Heterotopic pregnancy is a rare gynaecological condition whereby there is a presence
of an intrauterine pregnancy and extrauterine pregnancy at the same time.
It was first defined by Duverney in 1708 as an autopsy finding in a patient who had died of a ruptured ectopic pregnancy and had an intrauterine pregnancy.
Rarely an intrauterine twin gestation can co-exist with a heterotopic pregnancy or vice versa.
Higher order heterotopic gestations are extremely rare. This condition may cause diagnostic difficulties and the patient may collapse and die during investigations.
Those occurring after fertility treatments may face ethical and emotional
dilemma of having to lose one of their babies. It is a rare life-threatening condition that very
few clinicians would come across during their careers.
It is therefore an important clinical condition, hence the need to bring
the subject prominence through a review article like this one.
The reported incidence of heterotopic pregnancy in a spontaneous natural cycle is in 30,000.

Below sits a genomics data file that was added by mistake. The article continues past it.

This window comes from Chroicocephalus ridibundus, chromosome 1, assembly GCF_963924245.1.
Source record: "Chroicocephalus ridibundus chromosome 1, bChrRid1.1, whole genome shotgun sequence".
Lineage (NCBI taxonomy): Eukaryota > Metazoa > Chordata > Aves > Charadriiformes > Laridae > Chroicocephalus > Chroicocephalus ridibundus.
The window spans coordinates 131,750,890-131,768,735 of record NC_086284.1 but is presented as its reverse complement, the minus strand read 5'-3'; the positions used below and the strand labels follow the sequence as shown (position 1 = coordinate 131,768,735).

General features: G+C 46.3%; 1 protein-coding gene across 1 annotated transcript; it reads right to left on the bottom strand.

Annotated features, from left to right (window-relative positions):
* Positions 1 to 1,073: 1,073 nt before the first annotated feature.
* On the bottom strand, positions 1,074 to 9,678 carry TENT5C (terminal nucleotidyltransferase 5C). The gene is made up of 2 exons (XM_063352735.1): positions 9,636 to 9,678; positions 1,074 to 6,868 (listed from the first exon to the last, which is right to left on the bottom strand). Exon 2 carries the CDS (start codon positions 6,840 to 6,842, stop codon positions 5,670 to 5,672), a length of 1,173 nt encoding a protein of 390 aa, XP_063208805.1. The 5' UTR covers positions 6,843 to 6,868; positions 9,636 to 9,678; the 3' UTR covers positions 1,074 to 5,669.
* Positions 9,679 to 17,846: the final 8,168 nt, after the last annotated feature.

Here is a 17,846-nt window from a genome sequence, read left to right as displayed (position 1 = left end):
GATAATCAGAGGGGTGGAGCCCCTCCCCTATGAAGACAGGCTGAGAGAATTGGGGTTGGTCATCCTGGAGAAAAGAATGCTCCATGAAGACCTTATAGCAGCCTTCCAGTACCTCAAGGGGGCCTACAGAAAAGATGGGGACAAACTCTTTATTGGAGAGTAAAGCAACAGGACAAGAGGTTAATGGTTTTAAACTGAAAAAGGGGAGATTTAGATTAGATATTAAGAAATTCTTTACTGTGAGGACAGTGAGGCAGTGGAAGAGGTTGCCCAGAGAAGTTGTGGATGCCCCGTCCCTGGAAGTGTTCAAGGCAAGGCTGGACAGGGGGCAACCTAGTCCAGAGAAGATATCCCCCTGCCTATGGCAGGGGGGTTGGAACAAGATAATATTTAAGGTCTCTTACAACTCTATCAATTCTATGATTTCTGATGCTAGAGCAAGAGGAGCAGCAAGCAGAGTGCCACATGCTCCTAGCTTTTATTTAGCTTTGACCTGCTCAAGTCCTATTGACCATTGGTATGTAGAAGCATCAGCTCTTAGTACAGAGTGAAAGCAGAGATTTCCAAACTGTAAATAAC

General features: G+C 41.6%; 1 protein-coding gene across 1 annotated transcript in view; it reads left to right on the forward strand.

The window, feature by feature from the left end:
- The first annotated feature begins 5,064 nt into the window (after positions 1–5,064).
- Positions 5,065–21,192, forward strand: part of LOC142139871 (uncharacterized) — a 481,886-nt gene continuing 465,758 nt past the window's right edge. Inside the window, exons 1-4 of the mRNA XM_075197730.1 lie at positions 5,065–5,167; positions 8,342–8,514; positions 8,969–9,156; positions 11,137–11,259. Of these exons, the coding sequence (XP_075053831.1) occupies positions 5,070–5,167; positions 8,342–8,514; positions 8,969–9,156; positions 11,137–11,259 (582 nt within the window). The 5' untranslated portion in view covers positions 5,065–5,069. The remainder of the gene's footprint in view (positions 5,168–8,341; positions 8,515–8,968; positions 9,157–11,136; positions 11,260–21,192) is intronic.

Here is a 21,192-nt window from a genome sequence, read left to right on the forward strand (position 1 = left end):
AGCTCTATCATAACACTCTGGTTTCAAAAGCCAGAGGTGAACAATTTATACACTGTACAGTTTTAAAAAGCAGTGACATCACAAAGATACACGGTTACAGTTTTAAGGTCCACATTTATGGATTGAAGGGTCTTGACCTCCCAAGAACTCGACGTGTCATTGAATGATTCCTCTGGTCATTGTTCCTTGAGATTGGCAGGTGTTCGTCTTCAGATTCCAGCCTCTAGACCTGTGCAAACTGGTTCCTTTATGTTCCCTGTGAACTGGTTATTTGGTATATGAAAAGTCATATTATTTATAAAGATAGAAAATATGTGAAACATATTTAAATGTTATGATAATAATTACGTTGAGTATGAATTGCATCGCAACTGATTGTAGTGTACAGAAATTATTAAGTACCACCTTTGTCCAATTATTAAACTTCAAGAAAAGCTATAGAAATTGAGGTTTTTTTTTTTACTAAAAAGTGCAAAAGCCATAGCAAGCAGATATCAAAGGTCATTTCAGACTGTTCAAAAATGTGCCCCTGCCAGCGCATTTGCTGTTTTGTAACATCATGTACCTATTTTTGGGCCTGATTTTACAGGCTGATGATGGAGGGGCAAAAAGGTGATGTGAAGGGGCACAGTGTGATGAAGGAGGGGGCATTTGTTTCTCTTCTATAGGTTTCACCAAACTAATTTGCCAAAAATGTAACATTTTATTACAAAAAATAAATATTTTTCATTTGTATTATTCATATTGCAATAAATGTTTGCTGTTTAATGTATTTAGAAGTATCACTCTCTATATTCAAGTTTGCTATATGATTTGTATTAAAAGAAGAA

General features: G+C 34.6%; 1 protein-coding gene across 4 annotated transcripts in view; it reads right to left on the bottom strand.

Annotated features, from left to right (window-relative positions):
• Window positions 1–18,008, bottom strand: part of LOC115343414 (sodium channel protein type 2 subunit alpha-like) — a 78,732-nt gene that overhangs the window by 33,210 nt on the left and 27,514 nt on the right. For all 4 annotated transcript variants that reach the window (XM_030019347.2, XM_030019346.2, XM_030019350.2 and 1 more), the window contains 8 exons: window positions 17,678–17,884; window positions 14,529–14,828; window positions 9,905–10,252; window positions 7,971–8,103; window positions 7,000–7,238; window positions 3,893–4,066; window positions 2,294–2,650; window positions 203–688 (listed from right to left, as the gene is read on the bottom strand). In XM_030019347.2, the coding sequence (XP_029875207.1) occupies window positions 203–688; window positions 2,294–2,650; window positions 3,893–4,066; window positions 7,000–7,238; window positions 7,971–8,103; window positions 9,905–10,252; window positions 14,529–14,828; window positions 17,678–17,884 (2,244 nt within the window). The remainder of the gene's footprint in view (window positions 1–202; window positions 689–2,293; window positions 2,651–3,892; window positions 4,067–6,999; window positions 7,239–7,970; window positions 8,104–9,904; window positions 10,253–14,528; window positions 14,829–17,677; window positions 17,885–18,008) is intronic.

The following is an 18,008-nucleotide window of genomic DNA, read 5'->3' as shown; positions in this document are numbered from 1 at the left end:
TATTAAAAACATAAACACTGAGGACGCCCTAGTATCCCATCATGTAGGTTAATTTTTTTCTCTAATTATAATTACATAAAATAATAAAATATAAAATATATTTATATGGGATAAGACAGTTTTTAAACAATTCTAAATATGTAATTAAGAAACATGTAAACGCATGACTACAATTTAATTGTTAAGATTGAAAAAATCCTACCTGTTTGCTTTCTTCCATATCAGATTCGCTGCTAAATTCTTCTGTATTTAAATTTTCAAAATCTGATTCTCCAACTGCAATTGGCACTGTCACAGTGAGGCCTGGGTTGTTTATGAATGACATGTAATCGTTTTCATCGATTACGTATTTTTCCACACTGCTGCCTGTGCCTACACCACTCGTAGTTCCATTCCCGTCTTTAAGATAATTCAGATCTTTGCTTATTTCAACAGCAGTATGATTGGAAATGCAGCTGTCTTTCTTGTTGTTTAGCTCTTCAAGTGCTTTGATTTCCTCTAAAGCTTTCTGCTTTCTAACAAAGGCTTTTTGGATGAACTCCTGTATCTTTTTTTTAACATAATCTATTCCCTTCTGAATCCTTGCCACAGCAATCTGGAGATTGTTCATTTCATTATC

This is indeed very rare that some clinicians may never come across it during their careers.
This poses a danger to the mother and the intrauterine pregnancy
as very few clinicians will consider this diagnosis until it is too late.
It is mostly likely to be outside the list of initial differential diagnoses.
There is a direct increase in the incidence related to the number of
embryos being transferred during in vitro fertilisation.
The incidence has increased to 2.9%1 with ovulation induction and to 1% with
assisted reproductive techniques. Couples undergoing such processes must be
fully counselled on these risks.
Gynecol Obstet Res Open J. 2015; 2(4): 89-92. doi: 10.17140/GOROJ-2-120